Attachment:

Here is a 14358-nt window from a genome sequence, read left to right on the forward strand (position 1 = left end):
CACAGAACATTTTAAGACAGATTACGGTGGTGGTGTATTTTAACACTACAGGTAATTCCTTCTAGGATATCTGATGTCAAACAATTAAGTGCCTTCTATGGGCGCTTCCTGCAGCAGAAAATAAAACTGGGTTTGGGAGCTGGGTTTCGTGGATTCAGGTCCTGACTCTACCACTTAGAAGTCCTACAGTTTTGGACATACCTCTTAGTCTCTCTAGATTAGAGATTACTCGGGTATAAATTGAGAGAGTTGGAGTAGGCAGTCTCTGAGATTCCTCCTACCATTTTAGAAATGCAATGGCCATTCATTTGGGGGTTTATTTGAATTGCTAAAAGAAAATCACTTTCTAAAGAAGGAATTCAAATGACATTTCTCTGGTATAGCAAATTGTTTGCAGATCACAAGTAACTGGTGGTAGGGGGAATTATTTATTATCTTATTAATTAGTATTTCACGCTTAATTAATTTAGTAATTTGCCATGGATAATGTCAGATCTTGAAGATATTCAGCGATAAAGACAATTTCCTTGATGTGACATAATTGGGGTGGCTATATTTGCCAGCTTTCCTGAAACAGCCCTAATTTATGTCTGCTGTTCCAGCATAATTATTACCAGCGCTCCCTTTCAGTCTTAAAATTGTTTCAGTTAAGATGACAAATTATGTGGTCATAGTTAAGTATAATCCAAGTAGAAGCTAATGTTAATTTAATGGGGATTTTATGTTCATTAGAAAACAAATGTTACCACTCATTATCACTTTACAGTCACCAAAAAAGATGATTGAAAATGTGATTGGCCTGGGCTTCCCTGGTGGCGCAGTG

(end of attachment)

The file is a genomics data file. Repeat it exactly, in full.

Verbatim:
Here is a 14358-nt window from a genome sequence, read left to right on the forward strand (position 1 = left end):
CACAGAACATTTTAAGACAGATTACGGTGGTGGTGTATTTTAACACTACAGGTAATTCCTTCTAGGATATCTGATGTCAAACAATTAAGTGCCTTCTATGGGCGCTTCCTGCAGCAGAAAATAAAACTGGGTTTGGGAGCTGGGTTTCGTGGATTCAGGTCCTGACTCTACCACTTAGAAGTCCTACAGTTTTGGACATACCTCTTAGTCTCTCTAGATTAGAGATTACTCGGGTATAAATTGAGAGAGTTGGAGTAGGCAGTCTCTGAGATTCCTCCTACCATTTTAGAAATGCAATGGCCATTCATTTGGGGGTTTATTTGAATTGCTAAAAGAAAATCACTTTCTAAAGAAGGAATTCAAATGACATTTCTCTGGTATAGCAAATTGTTTGCAGATCACAAGTAACTGGTGGTAGGGGGAATTATTTATTATCTTATTAATTAGTATTTCACGCTTAATTAATTTAGTAATTTGCCATGGATAATGTCAGATCTTGAAGATATTCAGCGATAAAGACAATTTCCTTGATGTGACATAATTGGGGTGGCTATATTTGCCAGCTTTCCTGAAACAGCCCTAATTTATGTCTGCTGTTCCAGCATAATTATTACCAGCGCTCCCTTTCAGTCTTAAAATTGTTTCAGTTAAGATGACAAATTATGTGGTCATAGTTAAGTATAATCCAAGTAGAAGCTAATGTTAATTTAATGGGGATTTTATGTTCATTAGAAAACAAATGTTACCACTCATTATCACTTTACAGTCACCAAAAAAGATGATTGAAAATGTGATTGGCCTGGGCTTCCCTGGTGGCGCAGTG